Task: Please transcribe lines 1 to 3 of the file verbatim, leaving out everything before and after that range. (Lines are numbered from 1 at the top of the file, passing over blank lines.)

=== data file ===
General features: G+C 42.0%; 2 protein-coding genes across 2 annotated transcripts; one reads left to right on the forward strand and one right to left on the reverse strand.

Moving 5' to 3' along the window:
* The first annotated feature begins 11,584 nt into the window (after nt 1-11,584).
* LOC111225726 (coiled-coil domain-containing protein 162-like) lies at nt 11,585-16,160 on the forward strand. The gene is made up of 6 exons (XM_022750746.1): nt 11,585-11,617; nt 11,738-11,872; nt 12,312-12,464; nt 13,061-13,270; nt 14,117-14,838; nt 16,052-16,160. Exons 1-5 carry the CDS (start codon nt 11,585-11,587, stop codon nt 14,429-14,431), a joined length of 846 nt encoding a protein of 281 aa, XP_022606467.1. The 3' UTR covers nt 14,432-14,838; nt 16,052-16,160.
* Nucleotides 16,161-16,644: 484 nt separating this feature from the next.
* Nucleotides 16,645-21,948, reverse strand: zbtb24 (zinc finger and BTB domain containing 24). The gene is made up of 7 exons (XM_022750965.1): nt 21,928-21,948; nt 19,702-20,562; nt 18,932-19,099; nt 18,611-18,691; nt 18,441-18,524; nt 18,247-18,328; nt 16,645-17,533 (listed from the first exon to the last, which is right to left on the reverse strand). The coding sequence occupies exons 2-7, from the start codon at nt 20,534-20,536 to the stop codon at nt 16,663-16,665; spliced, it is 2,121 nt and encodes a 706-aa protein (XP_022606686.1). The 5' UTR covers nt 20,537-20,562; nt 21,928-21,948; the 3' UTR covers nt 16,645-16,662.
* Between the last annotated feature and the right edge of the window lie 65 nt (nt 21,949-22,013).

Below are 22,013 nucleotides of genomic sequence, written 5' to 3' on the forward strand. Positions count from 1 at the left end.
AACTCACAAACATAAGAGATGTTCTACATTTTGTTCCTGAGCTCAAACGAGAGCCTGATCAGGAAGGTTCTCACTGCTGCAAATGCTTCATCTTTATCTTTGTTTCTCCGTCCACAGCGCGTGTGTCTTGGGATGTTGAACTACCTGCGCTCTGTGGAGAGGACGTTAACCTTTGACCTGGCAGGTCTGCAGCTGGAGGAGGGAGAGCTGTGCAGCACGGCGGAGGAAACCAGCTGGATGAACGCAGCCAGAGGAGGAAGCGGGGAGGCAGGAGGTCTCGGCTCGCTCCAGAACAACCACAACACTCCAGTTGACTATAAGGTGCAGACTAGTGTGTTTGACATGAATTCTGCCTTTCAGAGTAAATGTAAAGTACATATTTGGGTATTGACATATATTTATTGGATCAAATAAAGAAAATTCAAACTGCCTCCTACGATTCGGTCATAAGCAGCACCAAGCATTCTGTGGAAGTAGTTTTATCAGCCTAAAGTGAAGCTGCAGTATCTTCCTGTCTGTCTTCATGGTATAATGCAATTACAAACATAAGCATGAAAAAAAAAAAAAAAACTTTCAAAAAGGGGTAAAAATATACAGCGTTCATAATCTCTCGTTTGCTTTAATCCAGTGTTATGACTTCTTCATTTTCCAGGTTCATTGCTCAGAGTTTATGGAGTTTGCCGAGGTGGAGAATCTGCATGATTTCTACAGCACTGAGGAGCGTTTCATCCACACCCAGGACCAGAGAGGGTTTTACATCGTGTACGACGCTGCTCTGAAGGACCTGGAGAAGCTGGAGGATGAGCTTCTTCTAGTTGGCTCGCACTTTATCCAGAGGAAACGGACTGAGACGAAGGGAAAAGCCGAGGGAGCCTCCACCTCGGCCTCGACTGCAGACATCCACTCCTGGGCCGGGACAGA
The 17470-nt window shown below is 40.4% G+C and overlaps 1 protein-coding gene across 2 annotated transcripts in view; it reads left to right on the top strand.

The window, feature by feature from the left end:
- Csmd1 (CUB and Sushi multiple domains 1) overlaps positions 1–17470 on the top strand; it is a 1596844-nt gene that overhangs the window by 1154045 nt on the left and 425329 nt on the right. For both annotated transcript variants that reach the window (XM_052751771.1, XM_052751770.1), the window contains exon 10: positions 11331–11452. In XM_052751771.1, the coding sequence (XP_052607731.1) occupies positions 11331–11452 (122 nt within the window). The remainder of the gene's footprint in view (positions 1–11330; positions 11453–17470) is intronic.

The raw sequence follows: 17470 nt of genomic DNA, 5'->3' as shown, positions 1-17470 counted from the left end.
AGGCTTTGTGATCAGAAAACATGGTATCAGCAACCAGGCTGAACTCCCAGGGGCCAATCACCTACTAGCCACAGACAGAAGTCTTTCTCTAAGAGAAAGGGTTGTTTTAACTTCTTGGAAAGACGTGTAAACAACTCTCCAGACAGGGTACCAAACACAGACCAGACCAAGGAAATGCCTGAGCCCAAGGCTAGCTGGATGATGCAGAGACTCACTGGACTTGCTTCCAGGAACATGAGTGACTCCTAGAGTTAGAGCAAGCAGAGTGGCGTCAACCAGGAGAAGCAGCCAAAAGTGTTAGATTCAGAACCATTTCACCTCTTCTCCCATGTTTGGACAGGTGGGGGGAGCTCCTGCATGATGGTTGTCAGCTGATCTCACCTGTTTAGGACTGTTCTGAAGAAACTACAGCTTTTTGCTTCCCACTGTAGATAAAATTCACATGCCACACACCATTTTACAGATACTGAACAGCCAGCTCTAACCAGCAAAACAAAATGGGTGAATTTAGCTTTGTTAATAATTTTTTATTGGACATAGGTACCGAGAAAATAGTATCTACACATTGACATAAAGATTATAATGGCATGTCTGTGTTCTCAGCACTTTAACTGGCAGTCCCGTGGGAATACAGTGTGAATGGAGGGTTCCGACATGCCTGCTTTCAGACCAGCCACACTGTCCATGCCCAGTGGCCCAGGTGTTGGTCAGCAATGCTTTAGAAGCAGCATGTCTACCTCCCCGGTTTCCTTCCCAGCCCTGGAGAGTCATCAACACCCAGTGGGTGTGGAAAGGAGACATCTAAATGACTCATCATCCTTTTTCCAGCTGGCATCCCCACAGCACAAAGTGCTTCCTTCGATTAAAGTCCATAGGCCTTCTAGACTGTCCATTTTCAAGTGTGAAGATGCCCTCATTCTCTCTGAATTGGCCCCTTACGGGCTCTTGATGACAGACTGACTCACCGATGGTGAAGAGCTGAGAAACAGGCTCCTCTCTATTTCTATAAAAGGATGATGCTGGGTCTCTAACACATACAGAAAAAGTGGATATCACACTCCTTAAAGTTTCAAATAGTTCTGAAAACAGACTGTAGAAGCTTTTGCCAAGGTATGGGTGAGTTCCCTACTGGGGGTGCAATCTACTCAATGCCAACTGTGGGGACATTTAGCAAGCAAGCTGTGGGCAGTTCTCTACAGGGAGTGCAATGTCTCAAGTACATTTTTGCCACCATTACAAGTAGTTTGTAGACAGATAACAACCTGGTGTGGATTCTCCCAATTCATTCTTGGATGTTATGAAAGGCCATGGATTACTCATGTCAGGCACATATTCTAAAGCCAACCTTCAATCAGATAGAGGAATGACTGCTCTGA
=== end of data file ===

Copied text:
General features: G+C 42.0%; 2 protein-coding genes across 2 annotated transcripts; one reads left to right on the forward strand and one right to left on the reverse strand.

Moving 5' to 3' along the window:
* The first annotated feature begins 11,584 nt into the window (after nt 1-11,584).